Compliance with guideline-directed medical therapy (GDMT) is low following coronary revascularization—but especially low after coronary artery bypass grafting (CABG), possibly influencing the common comparisons between CABG and percutaneous coronary intervention (PCI).
Lead author Ana-Catarina Pinho-Gomes, MSc, and colleagues reported these findings in the Journal of the American College of Cardiology.
There are numerous clinical trials comparing outcomes between PCI and CABG, but they rarely account for medical therapy following the intervention, according to the authors. To address this issue, Pinho-Gomes et al. pulled data from five randomized trials with follow-up information on medical therapy comparing CABG to PCI with drug-eluting stents.
GDMT was broken into two categories: any antiplatelet agent plus beta-blocker plus statin (GDMT1), or any antiplatelet agent plus beta-blocker plus statin plus angiotensin-converting enzyme inhibitor/angiotensin receptor blocker (ACE inhibitor/ARB) (GDMT2).
The researchers found:
- Compliance with GDMT1 was 67 percent at one year and 53 percent at five years.
- Compliance for GDMT2 was 40 percent at one year and 38 percent at five years.
- For both categories, compliance was higher in PCI than in CABG at all time points.
- Compliance with statins and aspirins was relatively high, ranging from 75 to 95 percent. But ACE inhibitors/ARBs were only used 28 to 79 percent of the time, while beta-blockers were used 43 to 80 percent of the time.
“Despite the compelling benefits demonstrated by GDMT as secondary prevention after coronary revascularization, compliance remains low even in the tightly controlled environment of clinical trials,” Pinho-Gomes et al. wrote. “Furthermore, in our study, compliance with GDMT was higher in patients undergoing PCI compared with patients undergoing CABG, which may skew the comparison of clinical endpoints between those revascularization strategies.”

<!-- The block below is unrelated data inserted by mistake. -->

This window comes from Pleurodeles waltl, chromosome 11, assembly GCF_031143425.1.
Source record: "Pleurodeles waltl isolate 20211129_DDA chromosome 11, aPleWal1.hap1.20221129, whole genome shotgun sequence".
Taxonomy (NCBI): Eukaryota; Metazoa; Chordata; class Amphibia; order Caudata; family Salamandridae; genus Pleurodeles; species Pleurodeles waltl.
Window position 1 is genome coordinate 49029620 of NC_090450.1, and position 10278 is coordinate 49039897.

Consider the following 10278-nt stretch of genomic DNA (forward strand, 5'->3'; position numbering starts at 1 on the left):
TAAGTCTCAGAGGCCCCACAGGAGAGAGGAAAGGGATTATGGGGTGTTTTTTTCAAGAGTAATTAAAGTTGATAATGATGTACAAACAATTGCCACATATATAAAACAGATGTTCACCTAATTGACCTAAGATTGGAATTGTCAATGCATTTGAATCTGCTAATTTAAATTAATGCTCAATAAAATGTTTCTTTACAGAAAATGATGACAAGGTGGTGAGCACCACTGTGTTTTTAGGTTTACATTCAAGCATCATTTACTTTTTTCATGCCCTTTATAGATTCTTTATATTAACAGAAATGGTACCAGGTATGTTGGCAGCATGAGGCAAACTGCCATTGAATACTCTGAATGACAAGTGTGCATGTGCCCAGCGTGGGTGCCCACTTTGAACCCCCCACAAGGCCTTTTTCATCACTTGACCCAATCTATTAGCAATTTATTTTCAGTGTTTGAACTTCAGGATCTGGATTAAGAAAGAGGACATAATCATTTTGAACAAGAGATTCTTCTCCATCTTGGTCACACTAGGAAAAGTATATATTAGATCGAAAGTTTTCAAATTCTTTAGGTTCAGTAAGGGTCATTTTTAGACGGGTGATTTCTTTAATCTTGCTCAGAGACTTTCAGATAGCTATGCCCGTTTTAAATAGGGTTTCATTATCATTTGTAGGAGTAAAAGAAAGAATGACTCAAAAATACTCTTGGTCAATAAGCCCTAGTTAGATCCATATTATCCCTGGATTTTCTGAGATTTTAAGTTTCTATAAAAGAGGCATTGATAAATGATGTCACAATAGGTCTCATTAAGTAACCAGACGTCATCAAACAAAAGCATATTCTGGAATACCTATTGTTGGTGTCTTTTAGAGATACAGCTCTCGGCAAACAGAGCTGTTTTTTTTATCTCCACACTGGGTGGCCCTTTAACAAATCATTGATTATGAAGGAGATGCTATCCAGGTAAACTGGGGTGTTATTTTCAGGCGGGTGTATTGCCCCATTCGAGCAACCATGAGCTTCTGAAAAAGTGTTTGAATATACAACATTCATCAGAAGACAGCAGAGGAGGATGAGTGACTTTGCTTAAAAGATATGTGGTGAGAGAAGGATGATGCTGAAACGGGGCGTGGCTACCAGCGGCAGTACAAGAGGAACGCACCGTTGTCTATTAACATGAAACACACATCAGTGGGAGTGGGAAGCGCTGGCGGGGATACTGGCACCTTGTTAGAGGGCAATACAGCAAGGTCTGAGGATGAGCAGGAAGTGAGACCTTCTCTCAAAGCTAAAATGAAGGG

To that point, the authors noted as compliance in GDMT increased in the PCI group relative to the CABG group, better outcomes with CABG became less marked. There was no difference in clinical outcomes—mortality, MI or a composite of mortality, MI and stroke—when compliance for PCI was roughly 8 percent higher than CABG.
“The underuse of GDMT, particularly after CABG, is likely multifactorial,” the researchers wrote. “It may be related to underestimation of the importance of GDMT and the misconception that the value of maintaining GDMT is reduced once diseased coronary arteries have been mechanically revascularized with either PCI or CABG. In keeping with this, medical therapy is often neglected in coronary revascularization trials and hence poorly reported or not even collected at all.”
The researchers suggested the cost of the cardiovascular medications may have played a role in the poor adherence to guidelines, as the studies were conducted in multiple countries with varying drug costs. Also, medication adherence was likely overestimated in the study because the researchers used prescriptions as a substitute for adherence; in reality, patients may not have taken all of their prescribed drugs.
Despite varying drug recommendations following PCI or CABG, Pinho-Gomes et al. reiterated a true comparison between the strategies couldn’t take place unless medical therapies are equal with both techniques.
In an accompanying editorial, Marc Ruel, MD, MPH and Alexander Kulik, MD, MPH, pointed out the analysis was limited because it only contained a few studies and lacked individual patient-level data on clinical outcomes. However, the unique design of the study was a strength, they wrote, and the researchers’ work should serve as a reminder to track secondary prevention data in future trials.
“Going forward, clinical investigators must direct their energy toward collecting prescription data in CAD trials and strive to implement GDMT for nearly all study subjects,” Ruel and Kulik wrote. “As leaders in the field and frequent co-authors of guideline statements, revascularization trialists have a responsibility to serve as role models in improving GDMT prescription rates.”